What is a Seizure Trigger?2019-02-09T03:39:30+00:00

COMMON SEIZURE TRIGGERS

There are numerous causes and types of seizures. Depending on a person’s immune system, general health, type and cause of seizure, and many other factors – one person’s seizure “triggers” will vary from the next. This article is NOT an attempt to identify and classify all types of triggers and seizures. What this section will attempt to do:

  1. Explain What Seizure “Triggers” Are – from the lay person’s perspective rather than a clinical description. This section will also provide you with a useful way to visualize seizure activity. (See Below)
  2. Provide a List of Common Seizure Triggers. This is a list compiled from readers of this website. It is not a scientific list and is by no means a complete list of all the things that trigger seizures in people. However the readers of this website comprise the largest group of people attempting to manage seizures through diet, and have therefore given this topic considerable amount of study. (Follow these links)
    1. Environmental Seizure Triggers
    2. State of Health Seizure Triggers
    3. Dietary and Chemical Seizure Triggers
  3.  Provide a Shortcut to Identifying (and eliminating) Seizure Triggers From Your Diet. Instead of just trial and error combined with a careful food diary, this list of triggers common to others may help you more quickly identify the foods, additives, and other specifics that are triggers for your (or your child’s) seizures. Scan the lists (links above) to isolate clues in your diet. Though there are dozens of items on these lists in total, any given person usually has just a handful from the total. A careful seizure and food diary will be helpful in isolating what you can and can not tolerate.
  4. Suggest Three Possible Theories Why the Modified Atkins Diet helps the body to manage seizures and possibly even heal itself. (Click Here)

WHAT IS A SEIZURE TRIGGER?

There are numerous causes and types of seizures, and one person’s seizure “triggers” will vary from the next. The variation in seizure “triggers”, between people, depends on a person’s immune system, general health, type and cause of seizure, as well as other factors. This section will attempt to explain, in layman’s terms, what seizure “triggers” are. It also aims to provide you with a useful way to visualize seizure activity.

A seizure “trigger” is simply an event, stimulant, or factor of any sort that seems to lead directly to a seizure in a person susceptible to them. Examples include flashing lights, sleep deprivation and anxiety. Triggers also include a surprising number of foods, preservatives, additives, chemicals and other environmental factors.

How does the event or thing trigger a seizure?

It may be helpful to visualize the process this way – our brain cells (called “neurons” – thus, “neurology”) are long and thin, with dozens or even hundreds of branches on the end called dendrites. These dendrites match up with other neurons. There is a small gap between each of these brain cells called a “synapse”. The brain operates by sending chemical or electrical pulses along the intricate pathways made by our brain cells. When the brain is operating normally, millions of these chemical and electrical signals are traveling through our brain at lightning speed.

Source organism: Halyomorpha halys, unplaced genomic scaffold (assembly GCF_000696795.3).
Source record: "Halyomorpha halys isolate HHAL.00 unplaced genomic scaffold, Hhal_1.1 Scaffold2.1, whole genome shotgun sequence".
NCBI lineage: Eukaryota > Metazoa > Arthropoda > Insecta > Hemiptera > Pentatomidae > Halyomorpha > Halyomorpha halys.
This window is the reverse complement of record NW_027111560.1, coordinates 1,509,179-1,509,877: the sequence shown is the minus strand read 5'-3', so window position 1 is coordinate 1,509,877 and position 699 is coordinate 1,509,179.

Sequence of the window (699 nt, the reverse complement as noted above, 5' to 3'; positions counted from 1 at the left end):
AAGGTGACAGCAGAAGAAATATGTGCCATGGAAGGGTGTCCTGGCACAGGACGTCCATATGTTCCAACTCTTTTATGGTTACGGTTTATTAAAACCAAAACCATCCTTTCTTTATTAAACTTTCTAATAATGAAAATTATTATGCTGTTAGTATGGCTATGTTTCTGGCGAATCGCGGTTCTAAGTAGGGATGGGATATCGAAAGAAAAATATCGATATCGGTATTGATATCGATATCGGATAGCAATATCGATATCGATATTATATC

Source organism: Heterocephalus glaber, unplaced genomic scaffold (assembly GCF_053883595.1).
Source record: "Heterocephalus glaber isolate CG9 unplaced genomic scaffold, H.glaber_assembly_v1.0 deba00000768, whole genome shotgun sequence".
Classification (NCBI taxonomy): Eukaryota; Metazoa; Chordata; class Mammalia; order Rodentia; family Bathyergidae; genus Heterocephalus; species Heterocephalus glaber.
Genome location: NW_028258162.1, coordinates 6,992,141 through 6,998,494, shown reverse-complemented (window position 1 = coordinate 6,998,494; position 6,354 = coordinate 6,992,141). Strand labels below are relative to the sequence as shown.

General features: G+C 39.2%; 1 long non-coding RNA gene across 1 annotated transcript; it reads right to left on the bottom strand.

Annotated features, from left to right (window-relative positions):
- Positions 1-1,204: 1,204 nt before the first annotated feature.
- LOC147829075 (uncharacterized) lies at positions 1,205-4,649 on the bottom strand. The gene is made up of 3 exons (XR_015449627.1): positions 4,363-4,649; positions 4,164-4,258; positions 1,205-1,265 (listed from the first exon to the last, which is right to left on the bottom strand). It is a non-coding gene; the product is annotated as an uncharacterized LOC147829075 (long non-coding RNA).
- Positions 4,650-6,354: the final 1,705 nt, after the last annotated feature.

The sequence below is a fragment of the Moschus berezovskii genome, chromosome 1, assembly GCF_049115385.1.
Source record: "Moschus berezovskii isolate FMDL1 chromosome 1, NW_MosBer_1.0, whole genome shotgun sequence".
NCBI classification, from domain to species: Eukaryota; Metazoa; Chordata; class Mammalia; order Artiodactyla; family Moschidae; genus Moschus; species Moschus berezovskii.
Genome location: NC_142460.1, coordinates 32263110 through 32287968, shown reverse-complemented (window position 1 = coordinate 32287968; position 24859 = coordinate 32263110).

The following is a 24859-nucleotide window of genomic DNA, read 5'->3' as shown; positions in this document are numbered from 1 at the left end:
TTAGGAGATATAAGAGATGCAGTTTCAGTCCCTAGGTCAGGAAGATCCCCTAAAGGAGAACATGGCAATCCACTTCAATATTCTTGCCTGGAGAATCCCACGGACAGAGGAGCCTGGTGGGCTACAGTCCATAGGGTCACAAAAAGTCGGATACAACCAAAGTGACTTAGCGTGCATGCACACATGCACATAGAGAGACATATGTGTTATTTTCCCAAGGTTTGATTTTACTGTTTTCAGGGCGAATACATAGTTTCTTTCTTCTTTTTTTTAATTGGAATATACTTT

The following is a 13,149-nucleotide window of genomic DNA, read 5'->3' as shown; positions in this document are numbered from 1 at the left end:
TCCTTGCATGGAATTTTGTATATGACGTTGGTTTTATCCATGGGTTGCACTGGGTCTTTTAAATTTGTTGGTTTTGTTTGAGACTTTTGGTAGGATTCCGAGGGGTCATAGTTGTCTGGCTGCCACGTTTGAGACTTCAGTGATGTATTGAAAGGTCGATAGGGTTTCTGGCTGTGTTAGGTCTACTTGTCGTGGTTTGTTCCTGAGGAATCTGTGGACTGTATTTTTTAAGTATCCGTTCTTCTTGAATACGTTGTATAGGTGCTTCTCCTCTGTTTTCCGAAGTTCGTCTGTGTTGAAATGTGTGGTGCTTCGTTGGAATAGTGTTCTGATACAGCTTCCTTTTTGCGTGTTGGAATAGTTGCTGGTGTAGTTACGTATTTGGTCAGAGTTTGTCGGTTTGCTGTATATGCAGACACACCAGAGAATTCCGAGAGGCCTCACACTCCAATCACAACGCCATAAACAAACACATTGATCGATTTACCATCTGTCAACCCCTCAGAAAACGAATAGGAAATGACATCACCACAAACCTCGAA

When a person has a seizure the electrical signals get out of control, creating a sort of electrical storm that feeds on itself, creating some sort of feedback loop. This “storm” of stimuli often starts in a particular place of weakness or injury in the brain (and when this can be identified, sometimes surgery is an option). Anything that causes a surge in electrical energy in the brain may lead to an overwhelming of the weakened portion of the brain and trigger or cause a seizure. Thus, if a person’s seizures start from the portion of the brain that processes sounds, this person will likely have some identifiable auditory seizure triggers. These could include a certain frequency or volume of sound (one person identified the music at her church as a reliable trigger).

neuron

If a person’s seizures seem “generalized”* or when a person is highly susceptible to seizures (such as when under stress or suffering from sleep deprivation), ANY stimulation that results in a surge in adrenaline or sensory input may be a trigger. Thus, some people describe being “startled” into a seizure. Fear, pain, strong emotion, unexpected sounds, or a myriad of things, may then become environmental triggers.

Why is food a trigger? There is no doubt that specific foods and/or chemicals are triggers for many people. Reasons for this could include a spike in adrenaline when blood sugar changes quickly, an allergic reaction to something the body views as toxic, too much stress put on the digestive system or some other organ in the body.

Whatever the mechanics, identifying seizure triggers in your particular situation will allow you to work to avoid them.

*There is debate about whether or not such a classification is accurate or if we just don’t have tools sensitive enough to isolate the starting point.

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